Behavioral activation therapy for depression is associated with a reduction in the concentration of circulating quinolinic acid.
DOI: 10.1017/S0033291720004389; PMCID: PMC8144244
BACKGROUND: An inflammation-induced imbalance in the kynurenine pathway (KP) has been reported in major depressive disorder but the utility of these metabolites as predictive or therapeutic biomarkers of behavioral activation (BA) therapy is unknown.
METHODS: Serum samples were provided by 56 depressed individuals before BA therapy and 29 of these individuals also provided samples after 10 weeks of therapy to measure cytokines and KP metabolites. The PROMIS Depression Scale (PROMIS-D) and the Sheehan Disability Scale were administered weekly and the Beck depression inventory was administered pre- and post-therapy. Data were analyzed with linear mixed-effect, general linear, and logistic regression models. The primary outcome for the biomarker analyses was the ratio of kynurenic acid to quinolinic acid (KynA/QA).
RESULTS: BA decreased depression and disability scores (p's < 0.001, Cohen's d's > 0.5). KynA/QA significantly increased at post-therapy relative to baseline (p < 0.001, d = 2.2), an effect driven by a decrease in QA post-therapy (p < 0.001, uncorrected, d = 3.39). A trend towards a decrease in the ratio of kynurenine to tryptophan (KYN/TRP) was also observed (p = 0.054, uncorrected, d = 0.78). The change in KynA/QA was nominally associated with the magnitude of change in PROMIS-D scores (p = 0.074, Cohen's f2 = 0.054). Baseline KynA/QA did not predict response to BA therapy.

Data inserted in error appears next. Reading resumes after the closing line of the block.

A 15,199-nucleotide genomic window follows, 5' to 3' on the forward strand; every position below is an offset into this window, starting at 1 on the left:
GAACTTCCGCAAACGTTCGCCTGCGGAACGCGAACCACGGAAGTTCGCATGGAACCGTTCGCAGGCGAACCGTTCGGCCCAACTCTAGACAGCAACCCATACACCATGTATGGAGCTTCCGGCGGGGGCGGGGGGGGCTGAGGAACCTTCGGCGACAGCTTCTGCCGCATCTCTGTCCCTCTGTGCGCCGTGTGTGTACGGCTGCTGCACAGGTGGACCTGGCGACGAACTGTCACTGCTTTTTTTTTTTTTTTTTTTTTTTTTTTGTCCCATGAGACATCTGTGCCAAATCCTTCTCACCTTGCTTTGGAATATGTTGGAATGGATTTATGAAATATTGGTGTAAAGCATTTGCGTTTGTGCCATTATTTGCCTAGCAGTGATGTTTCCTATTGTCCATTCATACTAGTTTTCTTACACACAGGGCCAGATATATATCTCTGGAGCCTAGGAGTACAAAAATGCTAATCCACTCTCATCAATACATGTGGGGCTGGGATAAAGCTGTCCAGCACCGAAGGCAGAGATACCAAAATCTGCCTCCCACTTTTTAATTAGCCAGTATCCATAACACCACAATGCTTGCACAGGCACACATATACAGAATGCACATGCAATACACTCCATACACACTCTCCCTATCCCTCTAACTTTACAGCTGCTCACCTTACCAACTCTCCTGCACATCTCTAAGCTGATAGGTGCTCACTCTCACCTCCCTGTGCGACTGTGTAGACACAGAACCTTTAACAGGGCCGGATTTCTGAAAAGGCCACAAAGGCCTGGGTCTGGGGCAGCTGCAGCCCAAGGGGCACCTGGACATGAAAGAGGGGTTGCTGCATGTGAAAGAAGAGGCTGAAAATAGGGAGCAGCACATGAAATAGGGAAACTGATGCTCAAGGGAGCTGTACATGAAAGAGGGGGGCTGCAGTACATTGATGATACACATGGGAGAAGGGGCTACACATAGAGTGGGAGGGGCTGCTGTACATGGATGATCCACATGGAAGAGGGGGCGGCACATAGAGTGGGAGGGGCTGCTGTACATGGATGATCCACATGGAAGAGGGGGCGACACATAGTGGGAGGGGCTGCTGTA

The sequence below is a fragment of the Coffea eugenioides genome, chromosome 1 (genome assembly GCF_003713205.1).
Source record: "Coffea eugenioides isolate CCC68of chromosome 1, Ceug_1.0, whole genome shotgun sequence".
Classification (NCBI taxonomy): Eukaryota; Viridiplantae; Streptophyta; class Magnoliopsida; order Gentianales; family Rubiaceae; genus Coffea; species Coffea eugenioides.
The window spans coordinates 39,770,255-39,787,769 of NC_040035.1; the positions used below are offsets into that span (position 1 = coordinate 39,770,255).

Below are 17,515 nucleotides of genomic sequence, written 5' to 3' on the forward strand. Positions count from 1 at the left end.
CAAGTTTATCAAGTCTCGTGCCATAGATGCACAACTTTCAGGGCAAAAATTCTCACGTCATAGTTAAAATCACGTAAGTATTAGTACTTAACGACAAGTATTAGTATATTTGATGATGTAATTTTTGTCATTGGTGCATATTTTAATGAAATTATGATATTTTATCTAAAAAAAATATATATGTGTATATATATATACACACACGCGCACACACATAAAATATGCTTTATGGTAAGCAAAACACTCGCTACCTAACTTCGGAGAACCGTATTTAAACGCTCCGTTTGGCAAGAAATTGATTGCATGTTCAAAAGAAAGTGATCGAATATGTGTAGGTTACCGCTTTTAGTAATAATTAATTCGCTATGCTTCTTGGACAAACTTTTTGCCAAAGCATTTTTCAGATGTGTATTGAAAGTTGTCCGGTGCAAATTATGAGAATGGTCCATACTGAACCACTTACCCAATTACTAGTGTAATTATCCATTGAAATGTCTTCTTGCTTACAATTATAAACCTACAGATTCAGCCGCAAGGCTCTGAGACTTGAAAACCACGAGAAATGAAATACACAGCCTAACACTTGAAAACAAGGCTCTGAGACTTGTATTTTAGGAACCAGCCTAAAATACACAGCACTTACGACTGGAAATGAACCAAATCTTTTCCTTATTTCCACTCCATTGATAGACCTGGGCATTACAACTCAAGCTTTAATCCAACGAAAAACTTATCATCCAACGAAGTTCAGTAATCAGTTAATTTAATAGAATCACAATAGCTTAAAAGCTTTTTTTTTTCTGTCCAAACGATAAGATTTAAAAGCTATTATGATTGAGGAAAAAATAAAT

CONCLUSION: The current findings together with previous research show that electronconvulsive therapy, escitalopram, and ketamine decrease concentrations of the neurotoxin, QA, raise the possibility that a common therapeutic mechanism underlies diverse forms of anti-depressant treatment but future controlled studies are needed to test this hypothesis.
Kynurenine pathway; major depressive disorder; quinolinic acid
Savitz J, Ford BN, Yeh H-W, et al. Behavioral activation therapy for depression is associated with a reduction in the concentration of circulating quinolinic acid. Psychological Medicine. 2022;52(13):2500-2509. doi:10.1017/S0033291720004389